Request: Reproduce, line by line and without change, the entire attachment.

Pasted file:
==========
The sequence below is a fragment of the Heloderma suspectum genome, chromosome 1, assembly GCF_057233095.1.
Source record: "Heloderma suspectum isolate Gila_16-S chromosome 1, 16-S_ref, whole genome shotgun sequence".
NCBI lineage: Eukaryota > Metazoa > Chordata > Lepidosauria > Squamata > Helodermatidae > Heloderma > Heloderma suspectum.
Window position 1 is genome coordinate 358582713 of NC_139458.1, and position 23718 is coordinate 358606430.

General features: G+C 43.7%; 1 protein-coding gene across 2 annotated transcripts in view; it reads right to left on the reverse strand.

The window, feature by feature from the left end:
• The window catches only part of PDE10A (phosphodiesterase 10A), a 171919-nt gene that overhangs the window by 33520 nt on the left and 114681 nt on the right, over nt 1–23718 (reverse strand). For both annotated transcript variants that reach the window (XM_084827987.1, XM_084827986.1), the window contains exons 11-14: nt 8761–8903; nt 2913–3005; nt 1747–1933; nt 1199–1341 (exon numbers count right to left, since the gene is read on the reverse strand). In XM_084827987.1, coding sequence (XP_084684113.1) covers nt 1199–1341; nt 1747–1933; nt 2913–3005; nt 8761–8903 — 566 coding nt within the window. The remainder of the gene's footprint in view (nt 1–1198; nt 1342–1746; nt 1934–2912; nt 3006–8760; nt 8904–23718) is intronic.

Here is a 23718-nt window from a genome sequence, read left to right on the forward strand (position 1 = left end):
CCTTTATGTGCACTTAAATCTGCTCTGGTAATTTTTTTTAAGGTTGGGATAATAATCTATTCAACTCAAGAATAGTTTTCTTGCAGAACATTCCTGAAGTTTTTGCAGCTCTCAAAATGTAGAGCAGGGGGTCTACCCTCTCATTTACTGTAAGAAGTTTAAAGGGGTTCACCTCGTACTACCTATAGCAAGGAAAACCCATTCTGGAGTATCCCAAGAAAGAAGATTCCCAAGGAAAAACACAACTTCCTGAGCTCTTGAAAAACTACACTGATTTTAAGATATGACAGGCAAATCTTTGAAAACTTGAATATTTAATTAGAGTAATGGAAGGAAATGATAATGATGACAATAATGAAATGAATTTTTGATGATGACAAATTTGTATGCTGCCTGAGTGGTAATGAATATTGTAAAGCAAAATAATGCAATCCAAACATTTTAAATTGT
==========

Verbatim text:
The sequence below is a fragment of the Heloderma suspectum genome, chromosome 1, assembly GCF_057233095.1.
Source record: "Heloderma suspectum isolate Gila_16-S chromosome 1, 16-S_ref, whole genome shotgun sequence".
NCBI lineage: Eukaryota > Metazoa > Chordata > Lepidosauria > Squamata > Helodermatidae > Heloderma > Heloderma suspectum.
Window position 1 is genome coordinate 358582713 of NC_139458.1, and position 23718 is coordinate 358606430.

General features: G+C 43.7%; 1 protein-coding gene across 2 annotated transcripts in view; it reads right to left on the reverse strand.

The window, feature by feature from the left end:
• The window catches only part of PDE10A (phosphodiesterase 10A), a 171919-nt gene that overhangs the window by 33520 nt on the left and 114681 nt on the right, over nt 1–23718 (reverse strand). For both annotated transcript variants that reach the window (XM_084827987.1, XM_084827986.1), the window contains exons 11-14: nt 8761–8903; nt 2913–3005; nt 1747–1933; nt 1199–1341 (exon numbers count right to left, since the gene is read on the reverse strand). In XM_084827987.1, coding sequence (XP_084684113.1) covers nt 1199–1341; nt 1747–1933; nt 2913–3005; nt 8761–8903 — 566 coding nt within the window. The remainder of the gene's footprint in view (nt 1–1198; nt 1342–1746; nt 1934–2912; nt 3006–8760; nt 8904–23718) is intronic.

Here is a 23718-nt window from a genome sequence, read left to right on the forward strand (position 1 = left end):
CCTTTATGTGCACTTAAATCTGCTCTGGTAATTTTTTTTAAGGTTGGGATAATAATCTATTCAACTCAAGAATAGTTTTCTTGCAGAACATTCCTGAAGTTTTTGCAGCTCTCAAAATGTAGAGCAGGGGGTCTACCCTCTCATTTACTGTAAGAAGTTTAAAGGGGTTCACCTCGTACTACCTATAGCAAGGAAAACCCATTCTGGAGTATCCCAAGAAAGAAGATTCCCAAGGAAAAACACAACTTCCTGAGCTCTTGAAAAACTACACTGATTTTAAGATATGACAGGCAAATCTTTGAAAACTTGAATATTTAATTAGAGTAATGGAAGGAAATGATAATGATGACAATAATGAAATGAATTTTTGATGATGACAAATTTGTATGCTGCCTGAGTGGTAATGAATATTGTAAAGCAAAATAATGCAATCCAAACATTTTAAATTGT